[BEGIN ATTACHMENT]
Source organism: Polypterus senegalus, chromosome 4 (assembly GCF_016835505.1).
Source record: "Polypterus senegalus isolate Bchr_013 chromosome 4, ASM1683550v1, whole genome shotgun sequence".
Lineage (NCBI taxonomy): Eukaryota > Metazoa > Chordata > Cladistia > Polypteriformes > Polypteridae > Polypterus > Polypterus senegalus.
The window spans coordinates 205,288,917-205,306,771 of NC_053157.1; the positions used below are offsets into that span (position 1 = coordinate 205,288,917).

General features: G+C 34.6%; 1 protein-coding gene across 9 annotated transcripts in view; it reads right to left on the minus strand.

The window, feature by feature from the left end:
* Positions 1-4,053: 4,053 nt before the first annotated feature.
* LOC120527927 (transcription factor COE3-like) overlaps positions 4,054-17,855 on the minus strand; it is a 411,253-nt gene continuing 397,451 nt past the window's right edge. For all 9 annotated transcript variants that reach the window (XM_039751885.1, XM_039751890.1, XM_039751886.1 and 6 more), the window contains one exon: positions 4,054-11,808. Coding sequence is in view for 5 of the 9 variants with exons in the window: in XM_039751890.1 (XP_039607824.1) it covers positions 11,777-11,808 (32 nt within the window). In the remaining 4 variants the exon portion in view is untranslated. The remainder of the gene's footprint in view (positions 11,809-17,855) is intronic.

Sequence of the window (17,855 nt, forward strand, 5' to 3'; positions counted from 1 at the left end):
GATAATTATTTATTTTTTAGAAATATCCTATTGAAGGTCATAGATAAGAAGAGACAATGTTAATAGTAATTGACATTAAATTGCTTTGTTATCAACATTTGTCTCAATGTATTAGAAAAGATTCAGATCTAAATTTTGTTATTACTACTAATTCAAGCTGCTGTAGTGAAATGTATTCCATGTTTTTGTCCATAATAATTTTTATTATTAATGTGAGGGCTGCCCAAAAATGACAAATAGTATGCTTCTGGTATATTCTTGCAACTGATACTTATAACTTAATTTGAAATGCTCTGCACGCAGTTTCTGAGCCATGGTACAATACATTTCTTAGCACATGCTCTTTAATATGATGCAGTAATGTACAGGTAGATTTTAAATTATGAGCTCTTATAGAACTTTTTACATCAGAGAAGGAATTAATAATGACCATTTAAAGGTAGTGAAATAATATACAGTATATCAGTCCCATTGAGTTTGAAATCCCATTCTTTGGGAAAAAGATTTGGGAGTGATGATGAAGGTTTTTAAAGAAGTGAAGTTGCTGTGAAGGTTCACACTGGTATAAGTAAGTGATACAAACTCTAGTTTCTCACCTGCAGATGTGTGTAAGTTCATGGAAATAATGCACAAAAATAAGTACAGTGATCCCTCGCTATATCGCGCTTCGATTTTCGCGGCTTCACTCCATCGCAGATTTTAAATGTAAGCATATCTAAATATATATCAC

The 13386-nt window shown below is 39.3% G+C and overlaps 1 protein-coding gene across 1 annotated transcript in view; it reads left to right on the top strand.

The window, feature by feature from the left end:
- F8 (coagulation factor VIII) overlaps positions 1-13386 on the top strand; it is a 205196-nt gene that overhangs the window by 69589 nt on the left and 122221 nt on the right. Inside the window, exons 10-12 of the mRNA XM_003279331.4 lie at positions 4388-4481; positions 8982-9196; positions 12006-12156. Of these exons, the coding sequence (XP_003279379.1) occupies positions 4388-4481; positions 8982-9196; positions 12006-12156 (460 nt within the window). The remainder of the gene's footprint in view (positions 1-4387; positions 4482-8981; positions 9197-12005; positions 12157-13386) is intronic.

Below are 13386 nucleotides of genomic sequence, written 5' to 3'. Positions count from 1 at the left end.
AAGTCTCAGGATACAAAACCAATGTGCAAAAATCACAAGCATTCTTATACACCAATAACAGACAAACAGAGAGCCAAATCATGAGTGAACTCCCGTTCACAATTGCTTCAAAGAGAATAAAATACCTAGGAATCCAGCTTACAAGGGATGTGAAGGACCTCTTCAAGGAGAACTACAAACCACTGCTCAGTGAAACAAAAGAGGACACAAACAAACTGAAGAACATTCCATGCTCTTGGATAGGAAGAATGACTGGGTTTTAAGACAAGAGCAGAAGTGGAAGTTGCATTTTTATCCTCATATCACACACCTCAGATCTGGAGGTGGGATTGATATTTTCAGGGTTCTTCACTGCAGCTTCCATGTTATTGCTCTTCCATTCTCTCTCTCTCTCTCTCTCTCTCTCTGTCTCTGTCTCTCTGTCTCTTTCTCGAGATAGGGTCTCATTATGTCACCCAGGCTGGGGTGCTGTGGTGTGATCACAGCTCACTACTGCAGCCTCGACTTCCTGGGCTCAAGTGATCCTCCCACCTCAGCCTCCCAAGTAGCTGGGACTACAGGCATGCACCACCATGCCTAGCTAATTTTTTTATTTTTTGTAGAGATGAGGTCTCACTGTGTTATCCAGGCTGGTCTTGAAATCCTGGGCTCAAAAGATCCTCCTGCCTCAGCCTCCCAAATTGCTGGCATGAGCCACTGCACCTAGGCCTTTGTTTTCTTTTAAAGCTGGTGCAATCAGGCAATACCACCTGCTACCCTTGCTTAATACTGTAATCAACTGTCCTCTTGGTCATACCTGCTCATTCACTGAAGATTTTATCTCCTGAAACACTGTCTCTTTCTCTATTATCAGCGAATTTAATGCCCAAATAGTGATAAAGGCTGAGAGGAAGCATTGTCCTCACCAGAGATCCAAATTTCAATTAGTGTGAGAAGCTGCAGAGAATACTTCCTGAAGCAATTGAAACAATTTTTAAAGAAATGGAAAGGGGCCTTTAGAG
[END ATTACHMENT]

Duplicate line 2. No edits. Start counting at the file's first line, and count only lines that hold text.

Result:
Source record: "Polypterus senegalus isolate Bchr_013 chromosome 4, ASM1683550v1, whole genome shotgun sequence".